South Carolina Department of Archives and History
National Register Properties in South Carolina

William Dunlap Simpson House, Laurens County (726 W. Main St., Laurens)
S1081773000501 S1081773000502 S1081773000503 S1081773000504 S1081773000505
Facade Portico Detail Main Entrance Left Oblique Left Elevation
S1081773000506 S1081773000507 S1081773000508 S1081773000509  
Left Rear
Rear Elevation Right Elevation Window Detail

Constructed in 1839, this Greek Revival dwelling has been owned by South Carolinians of prominence in both local and statewide affairs. The Simpson House is an excellent example of Greek Revival architecture. Its designer-owner, Christopher Garlington, probably with the aid of a pattern book, created a structure that still retains the aura of an antebellum plantation house owned by a wealthy planter. The white clapboard structure has three stories with a total of twelve rooms. The gable roof is pierced by four end chimneys contained within the structure. A fifth chimney is in the rear projection. At the end of the Civil War William Dunlap Simpson purchased the house from John Adam Eichelberger, a wealthy planter who had used the structure as his townhouse. Simpson, a graduate of South Carolina College and Harvard Law School, had been a member of the South Carolina House of Representatives for several terms and was a member of the State Senate when South Carolina seceded. During the Civil War, he reached the rank of Lieutenant Colonel. After the war he was elected to the US House of Representatives; however, due to his Confederate affiliations, he was refused his seat in the House. Wade Hampton was elected governor in 1876 with Simpson as lieutenant governor. When Hampton was elected to the US Senate in 1879, Simpson became governor. He was appointed Chief Justice of the South Carolina Supreme Court in 1880. The Motes family purchased it from Simpson heirs in 1939. The once elaborate gardens, orchard, and vineyard have disappeared. Listed in the National Register July 24, 1974.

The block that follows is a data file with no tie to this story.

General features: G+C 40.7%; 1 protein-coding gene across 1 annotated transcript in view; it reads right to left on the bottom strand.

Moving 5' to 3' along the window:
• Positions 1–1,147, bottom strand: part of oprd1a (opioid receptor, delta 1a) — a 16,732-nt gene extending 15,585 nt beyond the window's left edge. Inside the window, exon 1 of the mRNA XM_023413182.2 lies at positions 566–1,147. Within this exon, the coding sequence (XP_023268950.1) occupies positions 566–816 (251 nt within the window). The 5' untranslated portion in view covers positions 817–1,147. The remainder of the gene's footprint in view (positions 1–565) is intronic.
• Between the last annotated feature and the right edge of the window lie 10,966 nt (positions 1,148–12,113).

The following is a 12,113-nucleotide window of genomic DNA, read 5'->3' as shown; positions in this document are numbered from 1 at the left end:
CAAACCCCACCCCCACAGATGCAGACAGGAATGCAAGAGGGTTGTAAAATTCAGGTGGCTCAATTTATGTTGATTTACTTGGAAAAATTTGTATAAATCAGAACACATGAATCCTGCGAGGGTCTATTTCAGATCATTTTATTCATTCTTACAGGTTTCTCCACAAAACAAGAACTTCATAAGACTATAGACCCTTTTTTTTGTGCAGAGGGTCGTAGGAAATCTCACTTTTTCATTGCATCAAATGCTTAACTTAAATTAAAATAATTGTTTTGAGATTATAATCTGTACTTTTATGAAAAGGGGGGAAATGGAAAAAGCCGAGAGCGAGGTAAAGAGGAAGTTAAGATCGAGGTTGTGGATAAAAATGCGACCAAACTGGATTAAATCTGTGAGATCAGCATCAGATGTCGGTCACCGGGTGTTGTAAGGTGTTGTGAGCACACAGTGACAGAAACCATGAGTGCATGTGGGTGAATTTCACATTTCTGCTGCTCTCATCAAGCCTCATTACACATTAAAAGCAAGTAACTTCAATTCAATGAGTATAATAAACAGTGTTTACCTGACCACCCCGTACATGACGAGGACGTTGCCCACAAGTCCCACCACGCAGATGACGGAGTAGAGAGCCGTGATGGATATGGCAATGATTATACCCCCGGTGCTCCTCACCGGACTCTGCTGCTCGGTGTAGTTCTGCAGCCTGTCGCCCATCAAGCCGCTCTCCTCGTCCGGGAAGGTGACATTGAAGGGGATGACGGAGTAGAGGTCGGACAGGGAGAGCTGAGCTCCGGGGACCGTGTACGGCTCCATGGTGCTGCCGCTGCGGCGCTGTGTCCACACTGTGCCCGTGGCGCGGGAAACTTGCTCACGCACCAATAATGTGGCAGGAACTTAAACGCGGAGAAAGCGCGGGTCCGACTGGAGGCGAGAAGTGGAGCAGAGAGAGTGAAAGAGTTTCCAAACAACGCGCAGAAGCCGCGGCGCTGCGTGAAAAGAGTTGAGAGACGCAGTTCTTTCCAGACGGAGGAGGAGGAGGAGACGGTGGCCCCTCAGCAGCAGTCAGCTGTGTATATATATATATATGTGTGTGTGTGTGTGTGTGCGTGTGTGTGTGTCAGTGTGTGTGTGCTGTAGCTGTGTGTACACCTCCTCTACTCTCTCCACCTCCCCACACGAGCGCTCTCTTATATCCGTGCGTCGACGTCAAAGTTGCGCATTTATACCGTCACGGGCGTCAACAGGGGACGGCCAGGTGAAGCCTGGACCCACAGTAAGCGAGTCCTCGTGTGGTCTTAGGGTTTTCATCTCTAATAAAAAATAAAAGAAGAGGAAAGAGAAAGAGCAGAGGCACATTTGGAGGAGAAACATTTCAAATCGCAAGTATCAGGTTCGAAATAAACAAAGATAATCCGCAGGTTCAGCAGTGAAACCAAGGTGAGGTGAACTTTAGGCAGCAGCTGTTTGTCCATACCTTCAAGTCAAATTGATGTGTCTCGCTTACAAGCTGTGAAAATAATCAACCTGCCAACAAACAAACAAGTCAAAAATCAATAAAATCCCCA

View the complete text of the nomination form for this National Register property.

Most National Register properties are privately owned and are not open to the public. The privacy of owners should be respected. Not all properties retain the same integrity as when originally documented and listed in the National Register due to changes and modifications over time.

Images and texts on these pages are intended for research or educational use. Please read our statement on use and reproduction for further information on how to obtain a photocopy or how to cite an item.

Images provided by the South Carolina Department of Archives and History.